Religion After Darwin

Podcast

Charles Darwin's On The Origin of Species was published in 1859, and had an immediate and dramatic effect on religious narratives. Traditional religions were forced to adopt an evolutionary worldview, or to go on the offensive; whereas New Religious Movements like Wicca or New Age adopted an environmental concern as a central part of their belief. And possibly, ...
‘Religion’ as ‘sui generis’

Podcast

In this interview with Thomas Coleman, McCutcheon discusses what he terms as the “socio-political strategy” behind the label of “sui generis” as it is applied to religion. The interview begins by exploring some of the terms used to support sui generis claims to religion (e.g. un-mediated, irreducible etc.)...
‘Modelling Religion’ and the Integration of the Sciences and the Humanities in the Bio-cultural Study of Religion

Podcast

Following his Albert Moore Memorial Lecture at Otago University, celebrating 50 years of Religious Studies at Otago, Professor Wesley Wildman talks to Thomas White regarding the integration of the sciences and the humanities in his bio-cultural approach to the study of religion.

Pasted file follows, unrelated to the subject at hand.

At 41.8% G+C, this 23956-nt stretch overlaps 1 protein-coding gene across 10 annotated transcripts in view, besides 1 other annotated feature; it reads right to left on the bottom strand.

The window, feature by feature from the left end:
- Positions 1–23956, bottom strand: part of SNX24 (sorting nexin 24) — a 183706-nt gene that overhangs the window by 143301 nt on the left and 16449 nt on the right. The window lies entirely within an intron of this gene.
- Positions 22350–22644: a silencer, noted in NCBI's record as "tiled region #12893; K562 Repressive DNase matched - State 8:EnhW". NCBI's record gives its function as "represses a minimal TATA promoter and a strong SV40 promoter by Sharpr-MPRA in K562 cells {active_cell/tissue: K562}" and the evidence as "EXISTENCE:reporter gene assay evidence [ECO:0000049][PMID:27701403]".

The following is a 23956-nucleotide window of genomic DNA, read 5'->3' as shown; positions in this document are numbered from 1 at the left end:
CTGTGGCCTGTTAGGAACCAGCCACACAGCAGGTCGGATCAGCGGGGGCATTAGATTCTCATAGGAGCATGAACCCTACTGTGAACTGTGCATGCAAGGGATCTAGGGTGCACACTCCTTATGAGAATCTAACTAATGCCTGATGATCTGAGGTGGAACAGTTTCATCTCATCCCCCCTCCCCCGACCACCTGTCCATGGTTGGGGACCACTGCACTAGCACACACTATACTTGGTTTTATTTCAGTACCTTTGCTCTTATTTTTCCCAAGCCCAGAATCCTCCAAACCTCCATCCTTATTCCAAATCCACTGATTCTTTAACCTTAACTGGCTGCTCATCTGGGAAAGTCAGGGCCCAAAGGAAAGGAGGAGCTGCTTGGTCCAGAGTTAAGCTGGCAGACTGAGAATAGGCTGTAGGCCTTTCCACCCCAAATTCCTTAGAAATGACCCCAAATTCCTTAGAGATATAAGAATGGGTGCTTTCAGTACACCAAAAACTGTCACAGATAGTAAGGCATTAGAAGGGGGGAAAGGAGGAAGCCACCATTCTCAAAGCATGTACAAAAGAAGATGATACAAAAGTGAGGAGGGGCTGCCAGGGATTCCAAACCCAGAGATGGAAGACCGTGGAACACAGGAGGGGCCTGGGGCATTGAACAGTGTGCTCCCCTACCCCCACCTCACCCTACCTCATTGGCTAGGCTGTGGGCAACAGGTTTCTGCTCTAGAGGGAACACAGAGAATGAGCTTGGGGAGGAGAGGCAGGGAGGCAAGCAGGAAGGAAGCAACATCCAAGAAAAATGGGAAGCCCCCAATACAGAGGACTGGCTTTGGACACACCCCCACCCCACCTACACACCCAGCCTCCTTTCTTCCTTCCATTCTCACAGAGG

Self-immolation as a religious act: The contested martyrdom of Roger Allen LaPorte, Catholic Worker

Podcast

In this interview, postdoctoral researcher of U.S. Catholicism, Francesca Cadeddu, shares some of her reflections on Roger Allen LaPorte, whose contested martyrdom by self-immolation is the topic of her present postdoctoral project.Millions of people, most of them civilians, were killed in the Vietnam War. Almost 58,000 of the war's victims were American citizens.
Autism, Religion, and Imagination

Podcast

spectrum represent a unique population of study in the cognitive and psychological sciences of religion. Because religious cognition stems from normal social-cognitive capacities, which are altered for individuals on the spectrum, researchers also expect variation in how they think about supernatural agents.

This work is licensed under a Creative Commons Attribution- NonCommercial- NoDerivs 3.0 Unported License.

The views expressed in podcasts, features and responses are the views of the individual contributors, and do not necessarily reflect the views of The Religious Studies Project or our sponsors. The Religious Studies Project is produced by the Religious Studies Project Association (SCIO), a Scottish Charitable Incorporated Organisation (charity number SC047750).